Madison’s Notes: Federal Convention of 1787: Sept. 3

Liberty Letters, 3 September 1787, James Madison

Editor’s Overview: After a few small refinements to previously passed measures, the most significant discussion of the day was over the issue of eligibility to serve in civil service positions (and elsewhere in government) while serving in Congress. Pinkney was strenuously opposed to an ineligibility of members to office. He considered the eligibility of members of the Legislature to the honorable offices of Government, as resembling the policy of the Romans, in making the temple of virtue the road to the temple of fame. Mr. Williamson seconded the motion. He did not see why members of the Legislature should be ineligible to vacancies happening during the term of their election. Sherman was for entirely incapacitating members of the Legislature. He thought their eligibility to offices would give too much influence to the Executive. Morris contended that the eligibility of members to office would lessen the influence of the Executive. If they cannot be appointed themselves, the Executive will appoint their relations and friends, retaining the service and votes of the members for his purposes in the Legislature. Whereas the appointment of the members deprives him of such an advantage. Mason said that instead of excluding merit, the ineligibility will keep out corruption, by excluding office-hunters. And so the debate continued. The the measure passed in favor of ineligibility and with restrictions upon emoluments while in office.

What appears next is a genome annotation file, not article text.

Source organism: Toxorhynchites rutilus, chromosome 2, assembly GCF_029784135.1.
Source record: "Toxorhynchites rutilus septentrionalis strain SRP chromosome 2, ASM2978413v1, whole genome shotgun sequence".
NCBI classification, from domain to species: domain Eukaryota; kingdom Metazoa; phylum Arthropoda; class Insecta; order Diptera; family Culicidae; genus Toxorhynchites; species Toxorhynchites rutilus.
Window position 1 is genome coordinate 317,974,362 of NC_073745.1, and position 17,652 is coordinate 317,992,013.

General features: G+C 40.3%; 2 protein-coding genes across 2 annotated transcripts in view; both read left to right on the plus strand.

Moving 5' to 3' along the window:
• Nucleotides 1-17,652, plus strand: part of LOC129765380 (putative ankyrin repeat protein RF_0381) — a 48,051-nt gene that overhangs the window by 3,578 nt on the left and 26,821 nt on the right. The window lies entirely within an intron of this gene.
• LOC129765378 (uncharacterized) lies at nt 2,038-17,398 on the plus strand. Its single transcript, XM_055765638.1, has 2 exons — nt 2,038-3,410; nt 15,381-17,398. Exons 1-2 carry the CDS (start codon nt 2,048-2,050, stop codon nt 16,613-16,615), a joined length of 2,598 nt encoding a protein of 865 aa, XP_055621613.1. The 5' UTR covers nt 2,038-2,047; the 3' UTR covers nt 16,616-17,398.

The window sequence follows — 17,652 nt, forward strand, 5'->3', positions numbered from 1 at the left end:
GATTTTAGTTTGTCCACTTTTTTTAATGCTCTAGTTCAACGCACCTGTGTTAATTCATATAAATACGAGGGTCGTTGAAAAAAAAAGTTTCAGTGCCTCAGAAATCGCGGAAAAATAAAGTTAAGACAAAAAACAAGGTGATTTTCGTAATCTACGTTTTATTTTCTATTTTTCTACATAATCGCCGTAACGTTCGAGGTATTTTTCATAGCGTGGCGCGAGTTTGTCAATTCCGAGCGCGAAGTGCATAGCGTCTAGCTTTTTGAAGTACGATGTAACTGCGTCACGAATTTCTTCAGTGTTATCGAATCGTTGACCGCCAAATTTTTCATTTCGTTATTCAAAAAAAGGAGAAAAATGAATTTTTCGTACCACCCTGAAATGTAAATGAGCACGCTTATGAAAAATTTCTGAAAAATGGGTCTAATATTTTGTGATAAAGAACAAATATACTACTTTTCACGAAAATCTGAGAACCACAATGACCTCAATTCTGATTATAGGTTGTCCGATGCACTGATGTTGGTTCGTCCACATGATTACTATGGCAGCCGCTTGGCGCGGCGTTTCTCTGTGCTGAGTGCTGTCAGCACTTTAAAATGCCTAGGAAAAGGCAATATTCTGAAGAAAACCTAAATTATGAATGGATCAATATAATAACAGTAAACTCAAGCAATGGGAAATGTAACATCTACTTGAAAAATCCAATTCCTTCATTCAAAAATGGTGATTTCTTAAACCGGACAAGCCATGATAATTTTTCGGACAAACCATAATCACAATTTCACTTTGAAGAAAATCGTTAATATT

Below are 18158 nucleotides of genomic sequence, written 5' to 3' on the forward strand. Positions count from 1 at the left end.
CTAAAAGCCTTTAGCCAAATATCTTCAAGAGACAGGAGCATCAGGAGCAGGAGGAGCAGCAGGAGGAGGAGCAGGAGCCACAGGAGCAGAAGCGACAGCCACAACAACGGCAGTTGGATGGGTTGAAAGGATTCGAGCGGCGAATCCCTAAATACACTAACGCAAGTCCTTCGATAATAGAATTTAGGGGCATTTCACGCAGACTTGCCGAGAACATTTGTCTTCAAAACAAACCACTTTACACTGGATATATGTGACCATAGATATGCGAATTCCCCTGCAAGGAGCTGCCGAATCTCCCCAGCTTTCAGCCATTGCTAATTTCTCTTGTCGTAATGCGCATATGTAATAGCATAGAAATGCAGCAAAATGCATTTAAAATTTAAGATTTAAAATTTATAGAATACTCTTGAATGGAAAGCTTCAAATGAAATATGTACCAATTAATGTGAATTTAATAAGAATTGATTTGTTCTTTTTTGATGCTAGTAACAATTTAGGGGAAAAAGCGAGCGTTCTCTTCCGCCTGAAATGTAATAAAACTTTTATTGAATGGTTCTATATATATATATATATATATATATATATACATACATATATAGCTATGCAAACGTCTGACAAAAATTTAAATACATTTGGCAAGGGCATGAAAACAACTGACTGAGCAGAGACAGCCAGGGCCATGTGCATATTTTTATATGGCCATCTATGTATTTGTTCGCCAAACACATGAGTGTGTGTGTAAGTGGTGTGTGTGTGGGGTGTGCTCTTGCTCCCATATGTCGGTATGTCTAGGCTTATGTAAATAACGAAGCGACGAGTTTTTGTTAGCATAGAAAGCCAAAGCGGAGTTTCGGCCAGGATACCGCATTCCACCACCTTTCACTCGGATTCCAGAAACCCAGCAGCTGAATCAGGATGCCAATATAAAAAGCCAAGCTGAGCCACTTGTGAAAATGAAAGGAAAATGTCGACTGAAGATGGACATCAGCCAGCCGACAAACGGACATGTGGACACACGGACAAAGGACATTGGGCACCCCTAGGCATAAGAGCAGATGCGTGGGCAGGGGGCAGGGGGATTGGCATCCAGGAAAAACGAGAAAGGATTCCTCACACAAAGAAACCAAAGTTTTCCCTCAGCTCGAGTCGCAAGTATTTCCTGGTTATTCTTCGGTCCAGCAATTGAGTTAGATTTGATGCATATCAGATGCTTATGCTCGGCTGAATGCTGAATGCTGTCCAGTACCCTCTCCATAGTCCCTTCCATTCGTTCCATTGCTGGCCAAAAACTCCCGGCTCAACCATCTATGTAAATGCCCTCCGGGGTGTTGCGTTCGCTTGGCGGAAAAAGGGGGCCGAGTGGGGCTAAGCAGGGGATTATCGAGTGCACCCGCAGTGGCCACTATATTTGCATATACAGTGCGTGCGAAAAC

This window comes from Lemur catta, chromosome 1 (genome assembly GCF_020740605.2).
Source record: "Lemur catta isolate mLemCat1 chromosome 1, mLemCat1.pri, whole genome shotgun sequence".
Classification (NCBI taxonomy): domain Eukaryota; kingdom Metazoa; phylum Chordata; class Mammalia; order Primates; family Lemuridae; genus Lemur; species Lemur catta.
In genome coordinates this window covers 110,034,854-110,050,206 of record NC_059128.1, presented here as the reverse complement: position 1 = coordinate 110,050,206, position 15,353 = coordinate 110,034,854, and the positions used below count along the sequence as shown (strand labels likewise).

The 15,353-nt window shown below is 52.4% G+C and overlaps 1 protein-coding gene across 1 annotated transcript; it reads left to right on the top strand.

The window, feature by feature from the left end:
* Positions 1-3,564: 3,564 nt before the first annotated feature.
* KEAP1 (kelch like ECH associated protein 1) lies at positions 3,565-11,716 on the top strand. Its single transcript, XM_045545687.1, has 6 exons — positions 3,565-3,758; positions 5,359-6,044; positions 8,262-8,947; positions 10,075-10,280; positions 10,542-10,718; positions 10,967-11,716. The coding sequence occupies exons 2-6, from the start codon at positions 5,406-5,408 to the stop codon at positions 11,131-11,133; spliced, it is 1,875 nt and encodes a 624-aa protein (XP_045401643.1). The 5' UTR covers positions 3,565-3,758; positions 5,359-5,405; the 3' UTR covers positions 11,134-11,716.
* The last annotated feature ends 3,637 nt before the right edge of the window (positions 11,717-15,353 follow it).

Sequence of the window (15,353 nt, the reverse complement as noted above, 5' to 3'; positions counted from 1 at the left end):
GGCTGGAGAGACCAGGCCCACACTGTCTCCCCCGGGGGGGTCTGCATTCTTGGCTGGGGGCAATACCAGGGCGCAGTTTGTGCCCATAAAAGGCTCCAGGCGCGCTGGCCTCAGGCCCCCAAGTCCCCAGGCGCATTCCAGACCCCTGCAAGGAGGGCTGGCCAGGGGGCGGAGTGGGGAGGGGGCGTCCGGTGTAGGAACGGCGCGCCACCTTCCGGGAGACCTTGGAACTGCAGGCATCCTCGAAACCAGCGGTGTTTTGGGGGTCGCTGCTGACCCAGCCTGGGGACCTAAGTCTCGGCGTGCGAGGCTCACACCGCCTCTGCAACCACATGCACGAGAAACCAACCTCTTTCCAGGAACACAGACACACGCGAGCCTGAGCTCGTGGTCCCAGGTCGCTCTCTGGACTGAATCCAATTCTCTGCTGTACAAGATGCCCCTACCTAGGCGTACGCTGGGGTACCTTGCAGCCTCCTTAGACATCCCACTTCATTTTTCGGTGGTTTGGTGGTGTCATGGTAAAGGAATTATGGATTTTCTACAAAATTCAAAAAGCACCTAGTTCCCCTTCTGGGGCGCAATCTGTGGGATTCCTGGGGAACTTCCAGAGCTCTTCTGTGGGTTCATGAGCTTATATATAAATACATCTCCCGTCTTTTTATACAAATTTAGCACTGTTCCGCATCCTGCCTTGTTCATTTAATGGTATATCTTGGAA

Steve Farrell

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Mr. GOVr. MORRIS moved to amend the Report concerning the respect to be paid to Acts Records &c of one State, in other States (see September 1) by striking out “judgments obtained in one State shall have in another” and to insert the word “thereof” after the word “effect”

COL. MASON favored the motion, particularly if the “effect” was to be restrained to judgments and Judicial proceedings Mr. WILSON remarked, that if the Legislature were not allowed to declare the effect the provision would amount to nothing more than what now takes place among all Independent Nations.

DOCTOR JOHNSON thought the amendment as worded would authorize the General Legislature to declare the effect of Legislative acts of one State, in another State.

Mr. RANDOLPH considered it as strengthening the general objection against the plan, that its definition of the powers of the Government was so loose as to give it opportunities of usurping all the State powers. He was for not going farther than the Report, which enables the Legislature to provide for the effect of Judgments.

On the amendment as moved by Mr. Govr. Morris

Mas. ay. Ct. ay. N. J. ay. Pa. ay. Md. no. Va. no. N. C. ay. S. C. ay. Geo. no.

On motion of Mr. MADISON,  “ought to” was struck out, and “shall” inserted; and “shall” between “Legislature” and “by general laws” struck out, and “may” inserted, nem: con: